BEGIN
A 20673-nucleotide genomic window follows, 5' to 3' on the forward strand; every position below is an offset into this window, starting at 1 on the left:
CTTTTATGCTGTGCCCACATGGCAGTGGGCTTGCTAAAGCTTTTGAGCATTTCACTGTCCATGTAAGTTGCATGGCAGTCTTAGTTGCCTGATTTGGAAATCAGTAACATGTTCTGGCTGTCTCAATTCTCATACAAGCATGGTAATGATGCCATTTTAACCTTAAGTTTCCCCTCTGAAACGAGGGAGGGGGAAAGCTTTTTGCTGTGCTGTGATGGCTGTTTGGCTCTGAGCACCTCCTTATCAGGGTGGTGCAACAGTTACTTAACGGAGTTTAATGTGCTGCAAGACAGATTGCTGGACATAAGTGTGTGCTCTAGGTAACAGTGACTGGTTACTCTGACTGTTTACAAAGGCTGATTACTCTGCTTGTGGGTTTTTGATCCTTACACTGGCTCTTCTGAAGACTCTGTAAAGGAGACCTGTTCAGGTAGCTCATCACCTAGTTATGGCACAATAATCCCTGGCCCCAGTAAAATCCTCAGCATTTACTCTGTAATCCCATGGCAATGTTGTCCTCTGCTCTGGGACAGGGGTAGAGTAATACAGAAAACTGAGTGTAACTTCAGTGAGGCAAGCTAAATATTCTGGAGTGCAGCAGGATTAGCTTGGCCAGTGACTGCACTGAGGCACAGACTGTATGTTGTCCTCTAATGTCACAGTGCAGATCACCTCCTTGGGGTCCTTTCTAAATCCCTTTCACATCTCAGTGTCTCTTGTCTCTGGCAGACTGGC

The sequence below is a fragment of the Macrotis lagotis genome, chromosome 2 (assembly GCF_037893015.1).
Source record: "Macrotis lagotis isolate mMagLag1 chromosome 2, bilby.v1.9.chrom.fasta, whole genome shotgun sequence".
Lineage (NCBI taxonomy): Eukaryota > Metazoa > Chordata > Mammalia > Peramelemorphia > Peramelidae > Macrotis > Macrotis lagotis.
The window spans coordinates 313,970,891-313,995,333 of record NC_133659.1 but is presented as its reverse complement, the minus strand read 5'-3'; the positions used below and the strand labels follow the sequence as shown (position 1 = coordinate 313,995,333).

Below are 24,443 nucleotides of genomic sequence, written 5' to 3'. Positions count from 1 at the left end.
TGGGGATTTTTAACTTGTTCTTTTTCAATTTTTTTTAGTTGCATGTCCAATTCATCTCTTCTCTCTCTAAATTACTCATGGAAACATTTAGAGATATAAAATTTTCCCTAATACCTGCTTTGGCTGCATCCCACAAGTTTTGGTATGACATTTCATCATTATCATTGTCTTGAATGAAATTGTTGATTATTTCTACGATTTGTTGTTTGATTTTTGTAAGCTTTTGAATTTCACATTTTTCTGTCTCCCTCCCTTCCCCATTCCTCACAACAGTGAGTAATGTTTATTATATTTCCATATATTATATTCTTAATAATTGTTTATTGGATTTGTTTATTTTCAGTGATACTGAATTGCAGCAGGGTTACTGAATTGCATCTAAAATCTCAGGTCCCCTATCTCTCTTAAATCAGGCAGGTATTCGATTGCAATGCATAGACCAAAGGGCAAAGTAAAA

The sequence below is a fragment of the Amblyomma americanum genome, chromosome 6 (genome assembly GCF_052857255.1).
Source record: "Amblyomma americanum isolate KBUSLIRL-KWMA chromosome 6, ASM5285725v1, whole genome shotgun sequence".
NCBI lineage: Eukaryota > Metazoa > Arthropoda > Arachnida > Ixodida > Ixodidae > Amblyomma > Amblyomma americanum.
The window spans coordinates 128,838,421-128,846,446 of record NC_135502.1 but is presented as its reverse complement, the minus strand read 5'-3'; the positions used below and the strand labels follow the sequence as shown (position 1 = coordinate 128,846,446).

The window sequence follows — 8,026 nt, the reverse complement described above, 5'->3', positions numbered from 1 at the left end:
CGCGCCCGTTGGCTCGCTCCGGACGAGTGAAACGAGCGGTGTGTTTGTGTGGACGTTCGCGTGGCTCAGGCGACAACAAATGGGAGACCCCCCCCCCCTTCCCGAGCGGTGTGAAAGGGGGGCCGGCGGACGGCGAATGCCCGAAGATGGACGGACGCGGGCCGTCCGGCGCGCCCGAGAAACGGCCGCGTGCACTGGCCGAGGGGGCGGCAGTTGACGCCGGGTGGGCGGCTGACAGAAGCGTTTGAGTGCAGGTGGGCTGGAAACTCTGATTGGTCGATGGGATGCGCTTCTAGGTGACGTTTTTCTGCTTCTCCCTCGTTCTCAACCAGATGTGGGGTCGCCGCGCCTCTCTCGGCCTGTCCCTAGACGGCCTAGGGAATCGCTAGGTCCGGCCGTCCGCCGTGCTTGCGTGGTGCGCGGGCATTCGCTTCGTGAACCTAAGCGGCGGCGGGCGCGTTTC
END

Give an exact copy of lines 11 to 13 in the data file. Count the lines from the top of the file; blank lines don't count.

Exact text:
NCBI lineage: Eukaryota > Metazoa > Arthropoda > Arachnida > Ixodida > Ixodidae > Amblyomma > Amblyomma americanum.
The window spans coordinates 128,838,421-128,846,446 of record NC_135502.1 but is presented as its reverse complement, the minus strand read 5'-3'; the positions used below and the strand labels follow the sequence as shown (position 1 = coordinate 128,846,446).

The window sequence follows — 8,026 nt, the reverse complement described above, 5'->3', positions numbered from 1 at the left end: